Older workers' attitude and trainingThe change project in Life Care can be described as "new capitalism" which compromise several factors. The factors include increasing efficiency based upon technology, quality of information and management. Also, a shift from manual handling of data processing activities to the current information technology revolution, flexible specialization, increased innovation and adaptability (Pillay et al. 2003).
In order to successfully change from paper based system to computerised system in Life Care, continuous learning and skill development by staffs of all age is becoming more critical than ever. The change in technology in data processing and management meant that new skills are required of workers at older age to perform their job more efficiently (Maurer 2001).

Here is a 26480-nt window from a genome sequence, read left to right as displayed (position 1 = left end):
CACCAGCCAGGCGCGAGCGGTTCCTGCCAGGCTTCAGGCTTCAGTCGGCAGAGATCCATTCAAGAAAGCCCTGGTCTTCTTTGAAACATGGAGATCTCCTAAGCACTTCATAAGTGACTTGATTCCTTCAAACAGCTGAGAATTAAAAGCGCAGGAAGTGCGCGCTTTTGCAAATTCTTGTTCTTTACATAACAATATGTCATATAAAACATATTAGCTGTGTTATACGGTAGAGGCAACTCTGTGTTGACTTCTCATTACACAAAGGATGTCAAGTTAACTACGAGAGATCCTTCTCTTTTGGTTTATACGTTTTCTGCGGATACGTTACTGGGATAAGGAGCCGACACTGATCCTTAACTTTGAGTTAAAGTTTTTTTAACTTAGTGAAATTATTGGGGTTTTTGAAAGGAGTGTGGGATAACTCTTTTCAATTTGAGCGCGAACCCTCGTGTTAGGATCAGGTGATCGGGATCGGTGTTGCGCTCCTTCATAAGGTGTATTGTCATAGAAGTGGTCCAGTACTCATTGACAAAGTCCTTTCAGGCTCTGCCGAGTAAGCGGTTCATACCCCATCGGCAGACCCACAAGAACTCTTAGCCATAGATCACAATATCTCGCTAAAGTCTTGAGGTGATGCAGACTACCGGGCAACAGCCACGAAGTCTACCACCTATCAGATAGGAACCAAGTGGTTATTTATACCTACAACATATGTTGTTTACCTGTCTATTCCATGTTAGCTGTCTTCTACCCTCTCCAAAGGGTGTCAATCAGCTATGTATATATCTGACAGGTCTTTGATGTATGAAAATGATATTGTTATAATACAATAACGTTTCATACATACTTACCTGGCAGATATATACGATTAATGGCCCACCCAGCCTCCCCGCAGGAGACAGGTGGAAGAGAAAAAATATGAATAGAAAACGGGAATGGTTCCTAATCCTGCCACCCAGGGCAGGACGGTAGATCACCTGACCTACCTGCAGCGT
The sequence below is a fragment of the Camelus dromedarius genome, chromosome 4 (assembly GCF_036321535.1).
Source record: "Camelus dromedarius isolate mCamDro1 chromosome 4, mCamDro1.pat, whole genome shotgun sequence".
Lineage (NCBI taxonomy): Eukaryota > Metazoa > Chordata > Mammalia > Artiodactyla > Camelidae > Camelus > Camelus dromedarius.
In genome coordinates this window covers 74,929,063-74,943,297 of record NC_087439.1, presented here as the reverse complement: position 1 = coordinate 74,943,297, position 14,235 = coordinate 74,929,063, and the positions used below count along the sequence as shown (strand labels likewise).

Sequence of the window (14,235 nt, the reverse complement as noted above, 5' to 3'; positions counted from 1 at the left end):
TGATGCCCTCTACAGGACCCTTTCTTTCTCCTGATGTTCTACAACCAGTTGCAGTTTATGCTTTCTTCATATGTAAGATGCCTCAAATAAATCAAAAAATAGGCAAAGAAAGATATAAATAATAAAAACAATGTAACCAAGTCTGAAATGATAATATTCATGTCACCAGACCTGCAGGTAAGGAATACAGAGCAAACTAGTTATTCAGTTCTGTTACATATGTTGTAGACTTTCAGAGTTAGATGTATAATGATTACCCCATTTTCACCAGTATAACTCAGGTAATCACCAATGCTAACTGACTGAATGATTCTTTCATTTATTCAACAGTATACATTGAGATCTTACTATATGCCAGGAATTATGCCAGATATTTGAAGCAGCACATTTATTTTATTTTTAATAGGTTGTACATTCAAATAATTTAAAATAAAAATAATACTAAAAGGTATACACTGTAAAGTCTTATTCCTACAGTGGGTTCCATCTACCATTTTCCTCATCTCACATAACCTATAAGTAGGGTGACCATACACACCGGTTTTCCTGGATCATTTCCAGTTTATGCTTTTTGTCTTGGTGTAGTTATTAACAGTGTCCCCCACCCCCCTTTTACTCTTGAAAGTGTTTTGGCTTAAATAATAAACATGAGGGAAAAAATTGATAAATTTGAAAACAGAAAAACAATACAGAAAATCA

The average age of nurses in Life Care is 50 years old which fall into the generation of baby boomers and are now considered as older workers (Noe 2005). There is biological evidence that human mental capabilities will decrease from when they are aged 20 to 70.
According to Arkin (2006), research has shown that participation in work- related learning drops sharply for older workers especially for those who reach their 50s. Thus, given a shift in Life Care into a new computer based system, it is reasonable to assume that this change into computerised system would be particularly difficult for the nurses whose work practices and work ethics were developed during a time when the data processing used to be handled manually (Pillay et al. 2003).
Computer-based work tends to increase cognitive load and hence the use of working memory, which also shows a decline with age (Birdi & Zaph 1997). Beside that, older workers take longer to adapt to a new system of working and they are also less likely to be initially familiar with computers (Warr cited in Birdi...